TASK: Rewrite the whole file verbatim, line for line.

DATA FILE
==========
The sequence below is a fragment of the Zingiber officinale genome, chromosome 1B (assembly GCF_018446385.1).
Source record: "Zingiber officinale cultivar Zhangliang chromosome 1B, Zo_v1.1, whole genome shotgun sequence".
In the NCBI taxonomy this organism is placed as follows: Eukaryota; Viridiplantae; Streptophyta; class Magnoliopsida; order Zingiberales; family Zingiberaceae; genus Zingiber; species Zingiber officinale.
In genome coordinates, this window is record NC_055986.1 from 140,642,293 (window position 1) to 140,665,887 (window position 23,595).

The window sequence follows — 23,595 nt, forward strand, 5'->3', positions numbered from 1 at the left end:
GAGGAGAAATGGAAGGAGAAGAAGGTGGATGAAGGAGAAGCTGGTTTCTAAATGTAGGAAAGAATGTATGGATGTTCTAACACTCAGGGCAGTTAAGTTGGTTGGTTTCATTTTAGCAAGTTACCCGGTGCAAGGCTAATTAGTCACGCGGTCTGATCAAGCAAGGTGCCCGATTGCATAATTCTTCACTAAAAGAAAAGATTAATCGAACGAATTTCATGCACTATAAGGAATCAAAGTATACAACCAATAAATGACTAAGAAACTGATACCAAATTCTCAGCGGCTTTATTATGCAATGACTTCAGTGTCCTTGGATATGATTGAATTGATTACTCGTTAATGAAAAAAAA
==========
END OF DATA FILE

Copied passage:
The sequence below is a fragment of the Zingiber officinale genome, chromosome 1B (assembly GCF_018446385.1).
Source record: "Zingiber officinale cultivar Zhangliang chromosome 1B, Zo_v1.1, whole genome shotgun sequence".
In the NCBI taxonomy this organism is placed as follows: Eukaryota; Viridiplantae; Streptophyta; class Magnoliopsida; order Zingiberales; family Zingiberaceae; genus Zingiber; species Zingiber officinale.
In genome coordinates, this window is record NC_055986.1 from 140,642,293 (window position 1) to 140,665,887 (window position 23,595).

The window sequence follows — 23,595 nt, forward strand, 5'->3', positions numbered from 1 at the left end:
GAGGAGAAATGGAAGGAGAAGAAGGTGGATGAAGGAGAAGCTGGTTTCTAAATGTAGGAAAGAATGTATGGATGTTCTAACACTCAGGGCAGTTAAGTTGGTTGGTTTCATTTTAGCAAGTTACCCGGTGCAAGGCTAATTAGTCACGCGGTCTGATCAAGCAAGGTGCCCGATTGCATAATTCTTCACTAAAAGAAAAGATTAATCGAACGAATTTCATGCACTATAAGGAATCAAAGTATACAACCAATAAATGACTAAGAAACTGATACCAAATTCTCAGCGGCTTTATTATGCAATGACTTCAGTGTCCTTGGATATGATTGAATTGATTACTCGTTAATGAAAAAAAA